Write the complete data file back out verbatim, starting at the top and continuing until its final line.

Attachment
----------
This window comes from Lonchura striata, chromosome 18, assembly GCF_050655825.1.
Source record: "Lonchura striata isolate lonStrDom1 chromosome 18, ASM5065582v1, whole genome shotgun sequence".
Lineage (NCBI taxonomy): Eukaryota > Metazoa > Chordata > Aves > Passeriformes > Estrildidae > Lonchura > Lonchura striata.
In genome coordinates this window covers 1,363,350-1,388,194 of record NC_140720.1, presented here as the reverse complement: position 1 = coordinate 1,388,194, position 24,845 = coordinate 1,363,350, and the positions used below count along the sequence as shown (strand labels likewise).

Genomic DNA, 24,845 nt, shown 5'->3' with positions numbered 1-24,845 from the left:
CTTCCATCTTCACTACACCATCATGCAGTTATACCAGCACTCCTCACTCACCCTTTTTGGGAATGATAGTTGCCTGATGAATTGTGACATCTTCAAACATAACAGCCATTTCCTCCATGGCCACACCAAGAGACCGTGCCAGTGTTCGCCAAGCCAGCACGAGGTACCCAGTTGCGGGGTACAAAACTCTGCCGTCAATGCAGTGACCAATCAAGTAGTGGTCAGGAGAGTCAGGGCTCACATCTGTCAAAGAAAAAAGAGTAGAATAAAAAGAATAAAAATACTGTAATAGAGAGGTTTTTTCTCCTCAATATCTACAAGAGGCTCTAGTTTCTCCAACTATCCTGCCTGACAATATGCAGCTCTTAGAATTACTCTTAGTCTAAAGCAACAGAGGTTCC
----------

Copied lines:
This window comes from Lonchura striata, chromosome 18, assembly GCF_050655825.1.
Source record: "Lonchura striata isolate lonStrDom1 chromosome 18, ASM5065582v1, whole genome shotgun sequence".
Lineage (NCBI taxonomy): Eukaryota > Metazoa > Chordata > Aves > Passeriformes > Estrildidae > Lonchura > Lonchura striata.
In genome coordinates this window covers 1,363,350-1,388,194 of record NC_140720.1, presented here as the reverse complement: position 1 = coordinate 1,388,194, position 24,845 = coordinate 1,363,350, and the positions used below count along the sequence as shown (strand labels likewise).

Genomic DNA, 24,845 nt, shown 5'->3' with positions numbered 1-24,845 from the left:
CTTCCATCTTCACTACACCATCATGCAGTTATACCAGCACTCCTCACTCACCCTTTTTGGGAATGATAGTTGCCTGATGAATTGTGACATCTTCAAACATAACAGCCATTTCCTCCATGGCCACACCAAGAGACCGTGCCAGTGTTCGCCAAGCCAGCACGAGGTACCCAGTTGCGGGGTACAAAACTCTGCCGTCAATGCAGTGACCAATCAAGTAGTGGTCAGGAGAGTCAGGGCTCACATCTGTCAAAGAAAAAAGAGTAGAATAAAAAGAATAAAAATACTGTAATAGAGAGGTTTTTTCTCCTCAATATCTACAAGAGGCTCTAGTTTCTCCAACTATCCTGCCTGACAATATGCAGCTCTTAGAATTACTCTTAGTCTAAAGCAACAGAGGTTCC